Engineering Protein Cages with Synthetic Biology

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James Field, Geoff Baldwin, Paul Freemont, Richard Kitney

Imperial College London, United Kingdom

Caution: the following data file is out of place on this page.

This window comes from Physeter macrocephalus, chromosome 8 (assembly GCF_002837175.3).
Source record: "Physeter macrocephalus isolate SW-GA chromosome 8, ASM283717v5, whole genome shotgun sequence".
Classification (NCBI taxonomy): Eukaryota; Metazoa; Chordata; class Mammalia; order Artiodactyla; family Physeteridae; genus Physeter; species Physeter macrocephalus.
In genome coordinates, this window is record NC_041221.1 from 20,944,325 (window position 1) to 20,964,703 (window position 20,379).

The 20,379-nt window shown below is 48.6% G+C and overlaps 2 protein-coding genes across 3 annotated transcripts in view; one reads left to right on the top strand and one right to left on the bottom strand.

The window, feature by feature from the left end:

Protein nanocages (PNs) are spherically shaped polymeric structures with large internal cavities. In nature, PNs enable nano-scale compartmentalization. Cellular organisms use these nano-scale compartments to sequester toxic species, enhance reaction kinetics, traffic molecules and re-fold proteins. Virally encoded PNs (termed capsids) confer both host specificity and protection during the extracellular phase of their life cycle. The diversity of PNs and their occurrence in all domains of life reflect both the importance of nanoscale compartmentalization and the flexibility of the ‘hollow sphere’ architecture. From a biotechnological perspective, PNs represent an attractive engineering substrate. They are genetically programmable, biocompatible, biodegradable and physically uniform. To rationalize design, we have collated a library of naturally occurring PNs and developed an accompanying suite of in-silico characterisation tools. We hope that this resource will support Synthetic Biologists in their selection and use of PNs for the construction of nano-scale devices. In addition, we demonstrate how PNs can be re-engineered such that their inner cavities can be loaded with different nanoparticles. We are presently investigating how the external surfaces of these hybrid PNs can be functionalized to produce a targeted therapeutic against cholangiocarcinoma.